Ed Sim of boldstart ventures joins Nick to discuss Maintaining a Disciplined Fund Size and Strategy, The Rise of NYC Tech, and Changes in the Exit Environment. In this episode, we cover:
- Walk us through your background and path to VC
- What’s the thesis at boldstart ventures?
- What was it like starting Boldstart in NYC in 2010?
- Tell us a bit about the thesis at investment and how things evolved over the years until the ultimate exit?
- What’s your preference… Niche and narrow problems or big and expansive opportunities?
- What is your mental model for investing in enterprise founders with ideas?
- category creation
- Why only technical founders?
- Will this enterprise bull market sustain?
- You’ve talked about being involved and sitting on boards from “whiteboard to scale” ?… how do you manage ever-increasing board responsibilities with other demands of the job?
- Where are VCs most lacking when it comes to the value that early-stage founders require?
- Do you think there’s too much money in venture?
- How do you win in a seed with so many seed funds?
- In the early days, when you try to build a community, it’s a long-term investment. And it’s like a faucet dripping, drip, drip, drip, drip. And then by year three, if you do it, right, and your patient, just say the dam explodes. And I think that’s the same way for venture funds..
- We call it founder market fit first and foremost, right. And so we love companies that are born out of a founders pain, where the founder, it has been solving a problem for a long time, waking up in the middle of the night or in the shower, you know, kind of thinking about it right? That that obsessive mission driven founder is something that we get excited about. And what comes hand in hand with that usually is this is that they’re so focused on the problem. They’re focused on who the user is. And you have to have that narrow, obsessed, niche focus perspective of what does the user experience every day? How do I make them a hero? How do I make their lives 10 times or 100 times better, because if you focus on the one, and then the 10, and the 100, then the 1000. That’s how you build an amazing business.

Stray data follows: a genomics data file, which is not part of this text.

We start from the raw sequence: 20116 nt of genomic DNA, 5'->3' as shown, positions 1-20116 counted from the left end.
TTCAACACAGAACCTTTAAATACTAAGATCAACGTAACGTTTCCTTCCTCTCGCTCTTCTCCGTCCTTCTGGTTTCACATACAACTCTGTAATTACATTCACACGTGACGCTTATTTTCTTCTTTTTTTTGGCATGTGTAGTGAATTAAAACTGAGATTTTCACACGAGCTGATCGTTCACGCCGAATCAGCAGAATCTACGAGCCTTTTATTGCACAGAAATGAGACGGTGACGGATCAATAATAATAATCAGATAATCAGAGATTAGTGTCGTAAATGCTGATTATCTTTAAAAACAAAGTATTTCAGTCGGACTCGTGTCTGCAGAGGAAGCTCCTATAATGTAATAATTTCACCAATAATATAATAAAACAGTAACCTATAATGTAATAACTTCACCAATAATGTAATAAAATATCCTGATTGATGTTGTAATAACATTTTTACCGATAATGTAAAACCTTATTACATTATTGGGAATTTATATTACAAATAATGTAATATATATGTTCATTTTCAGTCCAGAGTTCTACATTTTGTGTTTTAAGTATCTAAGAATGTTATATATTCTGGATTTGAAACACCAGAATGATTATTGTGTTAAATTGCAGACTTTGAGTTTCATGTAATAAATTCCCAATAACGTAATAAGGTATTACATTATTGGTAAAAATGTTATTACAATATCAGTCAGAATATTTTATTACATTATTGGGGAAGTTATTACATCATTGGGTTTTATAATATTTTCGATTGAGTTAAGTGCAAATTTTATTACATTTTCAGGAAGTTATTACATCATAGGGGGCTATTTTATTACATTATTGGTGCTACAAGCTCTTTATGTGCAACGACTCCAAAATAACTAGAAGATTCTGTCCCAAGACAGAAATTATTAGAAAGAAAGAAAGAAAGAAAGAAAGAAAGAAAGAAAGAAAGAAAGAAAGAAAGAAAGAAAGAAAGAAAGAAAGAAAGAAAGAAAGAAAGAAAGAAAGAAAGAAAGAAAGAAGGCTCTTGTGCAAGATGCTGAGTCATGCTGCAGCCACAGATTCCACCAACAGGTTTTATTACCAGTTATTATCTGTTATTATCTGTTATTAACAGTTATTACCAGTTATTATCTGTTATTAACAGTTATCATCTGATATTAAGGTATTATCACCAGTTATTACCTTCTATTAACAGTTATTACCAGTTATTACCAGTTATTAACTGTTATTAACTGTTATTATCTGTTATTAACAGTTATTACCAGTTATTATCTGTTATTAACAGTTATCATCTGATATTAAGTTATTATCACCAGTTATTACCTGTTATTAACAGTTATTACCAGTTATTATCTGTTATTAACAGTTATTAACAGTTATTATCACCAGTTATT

- Our equivalent is like, you need to give them a flying car and make it feel like a faster horse. So there’s that steady balance between, you have to nail it first, before you move to the next thing. And the definition of how you nail it, I think is up to each company, on how you nail it.
- Ed’s mental model for investing in early stage startups — the 5 P’s : Problem, Product Obession, Passion, Possibility, People
- My first question you need to think about is, rather than say, you know, why can’t someone do something, you need to ask if someone were going to do it? Who would be that person? How would they do it? And how big could it be?